As it is, sexual and gender minority (SGM) people — including members of the LGBTQIA community — remain underrepresented in health research due to poor collection of sexual orientation and gender identity (SOGI) data. But a newer study has found that — even when LGBTQIA people are included in researches – data derived from them may not be completely accurate, affected by insensitivity coming from the researchers.
The research – “Do Ask, Tell, and Show: Contextual Factors Affecting Sexual Orientation and Gender Identity Disclosure for Sexual and Gender Minority People” by Leslie W. Suen, et al – appeared in LGBT Health.
In this research, “we sought to understand the contextual factors affecting how SGM research participants interact with SOGI questions to enhance participant experience and increase the accuracy and sensitivity of research findings,” stated the researchers.
They then recruited 74 SGM adults for in-person semi-structured focus groups or online cognitive interviews from 2016 to 2018. During focus groups and cognitive interviews, they asked participants to respond to SOGI question sets. They employed template analysis to describe the contextual factors that affected SGM participants’ responses to SOGI questions.
Two main themes surfaced, i.e.:
- the need to know the relevance (of why SOGI questions are asked); and
- the importance of environmental and contextual cues (communicating physical safety and freedom from discrimination that influenced SOGI disclosure).
As stressed by the researchers, “participants emphasized the importance of knowing why questions are being asked and how information is relevant.”
This may be because “SGM people are significantly more likely to face discriminatory practices in health care and research settings, including being misgendered, having sexual behaviors and preferences assumed, or being subjected to inappropriate health service recommendations by providers (e.g., absent/diminished pap testing for cisgender women who have sex with women).”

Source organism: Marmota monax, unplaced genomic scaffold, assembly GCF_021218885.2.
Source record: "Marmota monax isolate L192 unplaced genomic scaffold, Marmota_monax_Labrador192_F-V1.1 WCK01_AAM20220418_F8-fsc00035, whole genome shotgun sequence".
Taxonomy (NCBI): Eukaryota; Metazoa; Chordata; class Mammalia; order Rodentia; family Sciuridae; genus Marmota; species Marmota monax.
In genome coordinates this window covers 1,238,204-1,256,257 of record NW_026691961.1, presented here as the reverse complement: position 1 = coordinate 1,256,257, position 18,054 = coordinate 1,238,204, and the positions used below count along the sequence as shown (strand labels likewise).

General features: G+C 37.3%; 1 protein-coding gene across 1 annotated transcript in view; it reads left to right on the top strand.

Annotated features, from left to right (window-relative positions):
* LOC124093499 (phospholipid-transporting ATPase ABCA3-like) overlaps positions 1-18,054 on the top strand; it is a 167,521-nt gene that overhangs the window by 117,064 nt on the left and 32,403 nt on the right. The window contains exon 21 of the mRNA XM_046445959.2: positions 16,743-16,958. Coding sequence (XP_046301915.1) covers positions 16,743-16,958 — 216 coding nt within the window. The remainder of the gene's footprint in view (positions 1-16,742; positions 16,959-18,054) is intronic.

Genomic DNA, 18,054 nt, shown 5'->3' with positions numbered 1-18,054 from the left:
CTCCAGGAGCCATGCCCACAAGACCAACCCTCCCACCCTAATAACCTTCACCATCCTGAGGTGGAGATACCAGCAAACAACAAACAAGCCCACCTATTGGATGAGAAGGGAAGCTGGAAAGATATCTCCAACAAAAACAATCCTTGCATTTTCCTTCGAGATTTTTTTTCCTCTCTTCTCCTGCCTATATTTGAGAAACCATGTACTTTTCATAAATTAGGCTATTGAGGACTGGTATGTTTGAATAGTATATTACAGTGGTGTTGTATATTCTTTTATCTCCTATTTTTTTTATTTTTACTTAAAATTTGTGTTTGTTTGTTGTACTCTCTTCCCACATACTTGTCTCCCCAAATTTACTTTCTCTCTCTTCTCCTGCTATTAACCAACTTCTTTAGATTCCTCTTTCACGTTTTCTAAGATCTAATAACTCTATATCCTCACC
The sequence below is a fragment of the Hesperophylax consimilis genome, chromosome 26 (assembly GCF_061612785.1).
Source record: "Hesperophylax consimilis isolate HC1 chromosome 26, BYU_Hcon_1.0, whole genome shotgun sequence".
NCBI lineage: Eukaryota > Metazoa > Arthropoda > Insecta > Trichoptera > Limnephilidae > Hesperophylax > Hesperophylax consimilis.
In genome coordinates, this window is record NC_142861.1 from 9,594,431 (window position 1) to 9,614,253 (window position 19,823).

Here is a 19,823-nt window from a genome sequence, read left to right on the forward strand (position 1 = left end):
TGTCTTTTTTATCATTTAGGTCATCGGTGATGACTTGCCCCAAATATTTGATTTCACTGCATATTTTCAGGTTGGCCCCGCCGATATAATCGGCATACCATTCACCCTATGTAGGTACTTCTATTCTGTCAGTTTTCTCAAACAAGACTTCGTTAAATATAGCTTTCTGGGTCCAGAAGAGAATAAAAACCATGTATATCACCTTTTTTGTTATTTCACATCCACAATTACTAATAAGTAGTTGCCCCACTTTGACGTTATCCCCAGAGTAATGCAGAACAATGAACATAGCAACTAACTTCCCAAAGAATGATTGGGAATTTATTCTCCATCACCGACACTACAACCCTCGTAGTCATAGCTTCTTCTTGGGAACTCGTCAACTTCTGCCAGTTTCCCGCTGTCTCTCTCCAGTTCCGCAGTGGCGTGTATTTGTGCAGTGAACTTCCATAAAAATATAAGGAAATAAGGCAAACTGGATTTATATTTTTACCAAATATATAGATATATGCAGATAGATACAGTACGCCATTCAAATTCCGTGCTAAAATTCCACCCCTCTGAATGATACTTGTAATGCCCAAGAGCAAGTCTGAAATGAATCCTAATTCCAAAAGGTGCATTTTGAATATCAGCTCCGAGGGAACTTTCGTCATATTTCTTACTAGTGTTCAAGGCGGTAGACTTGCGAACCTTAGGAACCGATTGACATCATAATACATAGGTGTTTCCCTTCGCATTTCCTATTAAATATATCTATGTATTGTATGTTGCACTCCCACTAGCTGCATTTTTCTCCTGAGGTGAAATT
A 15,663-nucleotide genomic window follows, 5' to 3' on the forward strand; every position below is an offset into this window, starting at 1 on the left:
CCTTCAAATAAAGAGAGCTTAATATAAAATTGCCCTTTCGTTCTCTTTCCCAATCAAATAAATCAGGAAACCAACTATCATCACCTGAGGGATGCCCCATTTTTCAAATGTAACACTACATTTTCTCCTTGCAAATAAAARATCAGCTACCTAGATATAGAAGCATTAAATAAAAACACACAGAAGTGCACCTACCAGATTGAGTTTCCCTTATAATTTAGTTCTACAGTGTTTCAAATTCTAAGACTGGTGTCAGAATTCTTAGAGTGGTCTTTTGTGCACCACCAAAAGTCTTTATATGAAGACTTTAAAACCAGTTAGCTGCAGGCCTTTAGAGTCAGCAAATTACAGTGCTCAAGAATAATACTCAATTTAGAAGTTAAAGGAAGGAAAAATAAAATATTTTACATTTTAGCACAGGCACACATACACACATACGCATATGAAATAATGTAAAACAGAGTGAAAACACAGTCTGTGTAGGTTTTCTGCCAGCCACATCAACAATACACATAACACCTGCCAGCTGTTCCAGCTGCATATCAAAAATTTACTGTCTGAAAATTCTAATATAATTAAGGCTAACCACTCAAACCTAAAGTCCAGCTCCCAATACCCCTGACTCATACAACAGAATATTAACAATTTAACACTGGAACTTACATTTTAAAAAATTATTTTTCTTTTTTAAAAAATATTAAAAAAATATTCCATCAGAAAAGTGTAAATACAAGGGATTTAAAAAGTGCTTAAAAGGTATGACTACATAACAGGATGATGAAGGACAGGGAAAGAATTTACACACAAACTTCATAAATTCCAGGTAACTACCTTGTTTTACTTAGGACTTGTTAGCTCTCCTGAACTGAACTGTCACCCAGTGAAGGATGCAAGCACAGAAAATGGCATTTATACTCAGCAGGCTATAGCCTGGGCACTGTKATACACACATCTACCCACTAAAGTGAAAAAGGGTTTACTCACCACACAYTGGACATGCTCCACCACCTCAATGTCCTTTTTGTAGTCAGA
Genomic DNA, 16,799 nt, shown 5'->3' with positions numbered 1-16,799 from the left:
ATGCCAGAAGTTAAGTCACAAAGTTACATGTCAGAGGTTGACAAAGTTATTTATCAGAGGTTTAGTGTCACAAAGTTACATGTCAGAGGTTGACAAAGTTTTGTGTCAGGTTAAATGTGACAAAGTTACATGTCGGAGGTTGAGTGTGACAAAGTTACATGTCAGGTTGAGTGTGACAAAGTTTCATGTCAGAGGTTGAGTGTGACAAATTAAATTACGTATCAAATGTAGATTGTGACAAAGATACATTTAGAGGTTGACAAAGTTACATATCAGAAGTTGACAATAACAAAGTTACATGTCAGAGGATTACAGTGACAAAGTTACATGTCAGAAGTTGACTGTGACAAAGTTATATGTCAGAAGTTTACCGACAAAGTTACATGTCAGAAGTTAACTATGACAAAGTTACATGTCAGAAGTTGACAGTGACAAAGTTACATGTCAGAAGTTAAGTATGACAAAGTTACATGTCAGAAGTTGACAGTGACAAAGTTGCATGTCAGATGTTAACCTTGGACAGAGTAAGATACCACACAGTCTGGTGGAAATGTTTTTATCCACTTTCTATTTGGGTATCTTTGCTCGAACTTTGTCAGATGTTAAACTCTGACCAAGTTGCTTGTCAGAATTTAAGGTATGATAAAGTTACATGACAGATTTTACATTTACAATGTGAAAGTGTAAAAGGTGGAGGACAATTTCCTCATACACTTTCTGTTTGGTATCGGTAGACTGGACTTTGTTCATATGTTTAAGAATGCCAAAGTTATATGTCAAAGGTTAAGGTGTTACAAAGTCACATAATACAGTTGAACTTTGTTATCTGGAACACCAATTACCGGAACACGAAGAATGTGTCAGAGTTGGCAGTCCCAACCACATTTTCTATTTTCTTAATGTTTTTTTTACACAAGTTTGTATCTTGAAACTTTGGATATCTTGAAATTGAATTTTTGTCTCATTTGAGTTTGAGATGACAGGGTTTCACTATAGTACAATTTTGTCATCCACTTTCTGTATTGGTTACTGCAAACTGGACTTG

Many SGM participants also perceive voyeurism when asked about SOGI and other questions that seem irrelevant to the purpose of the visit and more to satisfy staff curiosity, exacerbating experiences of discrimination.
And so the researchers recommended for researchers and health care providers to understand and explain the reasons for SOGI questions may improve experiences for SGM participants and, thus, enhance SOGI disclosure.
Participants also drew on their experiences in other contexts to inform how research settings can become inclusive. Here, attention toward environmental and relational cues within the context can convey safety, provide reassurance, and help SGM participants decide what identity labels to use.
The researchers recommended that:
- Researchers consider sharing reasons for SOGI data collection to increase the perceptions of safety and discretion during studies. “We recommend including SOGI questions as general demographic questions and using introductory statement(s) describing reasons for data collection and how data will be used at the beginning of demographic sections to avoid drawing attention to and inadvertently stigmatizing SOGI questions.”
- The use of introductory statements in qualitative studies, especially with sensitive topics.
- Partnering with LGBTQ-identified organizations.
- Ensuring recruitment materials feature SGM people of various backgrounds and use inclusive language.
- Hiring and valuing SGM staff;.
- Normalizing pronoun sharing.
“Attention to these practices could improve research experiences for SGM people and enhance the likelihood of future participation, while improving the accuracy and sensitivity of research methodologies,” the researchers ended.